fbpx WHO Predicts 18.2m Diabetic Africans by Year 2030 | The Beat 99.9 FM

Today, November 14, being the official date for the World Diabetes Day, the World Health Organisation issues a call for action on diabetes, drawing attention to the need to step up prevention and treatment of the disease. The disease which is said to have been contracted by 7 million Africans, 1.7 million of whom are Nigerians has been said to quietly but steadily been on the rise over the years due to inactivity and adoption of Western unhealthy diets leading to overweight and obesity is said to most likely explode during years to come.


As a result of the prediction stating 4.8 million Nigerians as part of the 18.2 million Africans to be infected by 2030, the WHO, called for  prioritization of actions to prevent people becoming overweight and obese, beginning before birth and in early childhood. A report has shown that the cases of diabetes has quadrupled since the 1980s, therefore Africans have been cautioned concerning what Western diets (high in calories, salt level, sugar and low in vegetables and fruits) or lifestyle they choose to adopt as the affects not only adults but kids also.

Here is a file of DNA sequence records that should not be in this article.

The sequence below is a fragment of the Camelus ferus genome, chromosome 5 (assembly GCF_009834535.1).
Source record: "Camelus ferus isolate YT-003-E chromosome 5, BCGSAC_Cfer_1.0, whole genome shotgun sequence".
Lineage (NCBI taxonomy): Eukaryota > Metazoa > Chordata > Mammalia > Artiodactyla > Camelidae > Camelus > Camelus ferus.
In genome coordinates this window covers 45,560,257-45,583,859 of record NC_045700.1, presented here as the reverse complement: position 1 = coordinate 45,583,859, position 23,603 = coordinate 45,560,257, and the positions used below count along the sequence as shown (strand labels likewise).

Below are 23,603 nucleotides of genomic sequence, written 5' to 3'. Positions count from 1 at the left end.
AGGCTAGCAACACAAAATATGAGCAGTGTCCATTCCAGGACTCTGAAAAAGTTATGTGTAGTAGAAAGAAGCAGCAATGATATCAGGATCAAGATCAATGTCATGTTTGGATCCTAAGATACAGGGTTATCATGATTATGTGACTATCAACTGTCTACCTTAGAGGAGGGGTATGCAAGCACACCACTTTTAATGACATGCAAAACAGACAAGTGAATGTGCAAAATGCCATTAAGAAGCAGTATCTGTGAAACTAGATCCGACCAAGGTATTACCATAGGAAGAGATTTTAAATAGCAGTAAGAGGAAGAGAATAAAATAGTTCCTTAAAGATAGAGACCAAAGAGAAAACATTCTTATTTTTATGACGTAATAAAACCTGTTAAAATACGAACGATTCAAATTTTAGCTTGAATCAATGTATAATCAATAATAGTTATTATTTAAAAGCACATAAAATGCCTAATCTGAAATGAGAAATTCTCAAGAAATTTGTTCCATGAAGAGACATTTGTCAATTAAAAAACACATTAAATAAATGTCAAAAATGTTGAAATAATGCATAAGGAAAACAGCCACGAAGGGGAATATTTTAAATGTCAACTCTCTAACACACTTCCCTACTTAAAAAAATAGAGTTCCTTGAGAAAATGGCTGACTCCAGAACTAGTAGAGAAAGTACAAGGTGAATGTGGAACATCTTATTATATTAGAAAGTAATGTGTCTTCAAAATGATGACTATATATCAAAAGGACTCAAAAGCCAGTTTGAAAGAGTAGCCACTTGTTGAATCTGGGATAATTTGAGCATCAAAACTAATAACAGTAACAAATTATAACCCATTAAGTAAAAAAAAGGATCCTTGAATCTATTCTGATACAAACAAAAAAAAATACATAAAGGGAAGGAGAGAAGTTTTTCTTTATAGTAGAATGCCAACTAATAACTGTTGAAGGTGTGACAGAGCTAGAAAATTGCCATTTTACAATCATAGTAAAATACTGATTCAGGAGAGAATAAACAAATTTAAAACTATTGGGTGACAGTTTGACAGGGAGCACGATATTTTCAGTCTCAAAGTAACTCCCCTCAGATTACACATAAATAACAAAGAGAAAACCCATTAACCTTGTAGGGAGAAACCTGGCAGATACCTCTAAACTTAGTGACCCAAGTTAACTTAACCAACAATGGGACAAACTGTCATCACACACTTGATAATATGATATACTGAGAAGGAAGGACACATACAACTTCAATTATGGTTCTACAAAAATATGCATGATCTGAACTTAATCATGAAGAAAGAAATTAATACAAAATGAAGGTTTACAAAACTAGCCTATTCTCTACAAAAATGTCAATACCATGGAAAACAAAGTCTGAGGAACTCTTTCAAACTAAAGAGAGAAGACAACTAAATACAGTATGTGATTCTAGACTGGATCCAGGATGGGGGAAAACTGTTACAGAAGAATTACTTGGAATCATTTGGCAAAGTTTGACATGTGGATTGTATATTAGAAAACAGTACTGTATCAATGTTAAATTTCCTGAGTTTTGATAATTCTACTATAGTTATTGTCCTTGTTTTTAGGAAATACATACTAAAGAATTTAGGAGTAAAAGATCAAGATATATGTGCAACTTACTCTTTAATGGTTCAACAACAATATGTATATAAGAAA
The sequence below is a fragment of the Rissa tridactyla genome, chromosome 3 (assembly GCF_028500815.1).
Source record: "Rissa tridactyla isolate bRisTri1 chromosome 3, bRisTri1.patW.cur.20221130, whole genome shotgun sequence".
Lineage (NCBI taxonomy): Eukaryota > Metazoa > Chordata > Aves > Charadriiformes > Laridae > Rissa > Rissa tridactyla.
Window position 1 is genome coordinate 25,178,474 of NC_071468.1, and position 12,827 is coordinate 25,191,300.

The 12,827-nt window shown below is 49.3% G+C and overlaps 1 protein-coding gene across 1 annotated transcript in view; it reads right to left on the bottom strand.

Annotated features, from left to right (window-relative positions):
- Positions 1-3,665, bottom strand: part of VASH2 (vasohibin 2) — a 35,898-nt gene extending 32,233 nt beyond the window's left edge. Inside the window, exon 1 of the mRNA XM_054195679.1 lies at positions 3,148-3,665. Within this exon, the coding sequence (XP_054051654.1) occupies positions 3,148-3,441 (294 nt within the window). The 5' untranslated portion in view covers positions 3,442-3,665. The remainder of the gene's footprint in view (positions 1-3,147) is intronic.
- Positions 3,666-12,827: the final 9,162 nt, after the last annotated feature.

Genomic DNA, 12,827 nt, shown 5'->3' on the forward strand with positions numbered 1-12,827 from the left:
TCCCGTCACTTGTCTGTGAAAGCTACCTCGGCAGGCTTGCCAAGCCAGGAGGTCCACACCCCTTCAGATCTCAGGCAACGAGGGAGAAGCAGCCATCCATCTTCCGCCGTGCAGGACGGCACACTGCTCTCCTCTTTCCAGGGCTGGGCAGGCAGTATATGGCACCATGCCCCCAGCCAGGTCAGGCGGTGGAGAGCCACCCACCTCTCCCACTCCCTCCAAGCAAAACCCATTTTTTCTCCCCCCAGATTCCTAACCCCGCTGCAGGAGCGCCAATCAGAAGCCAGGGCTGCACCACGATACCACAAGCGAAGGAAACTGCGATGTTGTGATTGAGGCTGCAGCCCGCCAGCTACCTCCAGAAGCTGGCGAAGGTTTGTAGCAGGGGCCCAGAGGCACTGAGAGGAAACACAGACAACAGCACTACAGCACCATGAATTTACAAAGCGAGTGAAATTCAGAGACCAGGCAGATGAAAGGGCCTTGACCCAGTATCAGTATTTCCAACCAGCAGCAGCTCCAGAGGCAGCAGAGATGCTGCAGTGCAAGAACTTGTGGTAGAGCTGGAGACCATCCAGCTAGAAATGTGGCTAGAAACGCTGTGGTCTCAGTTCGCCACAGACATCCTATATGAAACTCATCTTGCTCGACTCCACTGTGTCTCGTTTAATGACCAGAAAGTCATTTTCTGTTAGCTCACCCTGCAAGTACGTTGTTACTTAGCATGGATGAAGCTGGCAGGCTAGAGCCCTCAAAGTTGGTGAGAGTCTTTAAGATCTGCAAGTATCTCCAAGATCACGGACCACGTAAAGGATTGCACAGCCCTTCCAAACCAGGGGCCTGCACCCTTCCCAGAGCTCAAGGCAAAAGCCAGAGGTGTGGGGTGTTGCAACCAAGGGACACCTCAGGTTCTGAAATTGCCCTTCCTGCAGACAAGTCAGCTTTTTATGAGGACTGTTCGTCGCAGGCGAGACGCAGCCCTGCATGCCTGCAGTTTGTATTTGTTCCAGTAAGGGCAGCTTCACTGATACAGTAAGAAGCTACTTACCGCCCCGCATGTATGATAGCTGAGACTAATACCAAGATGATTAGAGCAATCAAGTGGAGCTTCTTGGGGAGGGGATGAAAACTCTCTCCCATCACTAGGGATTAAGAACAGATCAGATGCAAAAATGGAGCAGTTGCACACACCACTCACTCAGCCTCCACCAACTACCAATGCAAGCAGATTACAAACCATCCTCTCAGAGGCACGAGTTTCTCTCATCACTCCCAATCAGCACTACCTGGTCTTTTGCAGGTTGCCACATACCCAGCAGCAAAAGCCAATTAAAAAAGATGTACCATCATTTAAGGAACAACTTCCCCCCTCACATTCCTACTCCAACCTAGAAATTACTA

It has been noted that most Africans leaving with diabetes are unaware of their conditions and therefore have not sought out help, and this may lead to serious complications such as lower limb amputation, heart attacks, kidney failure, stroke, visual impairment and blindness. Warning signs of the disease include recurrent thirst, frequent urination, intense hunger, weight gain or loss (in the case of type 1 diabetes), increased fatigue, irritability, delayed healing of cuts and bruises etc.


Talking on the financial implication of diabetes to the individual carrier, their families and country at large, Dr. Margaret Chan, Director-General of the WHO noted “As part of the 2030 Agenda for Sustainable Development, Member States have set an ambitious target to reduce premature mortality from NCDs – including diabetes – by one third; achieve universal health coverage; and provide access to affordable essential medicines – all by 2030. We have an enormous task at hand”.

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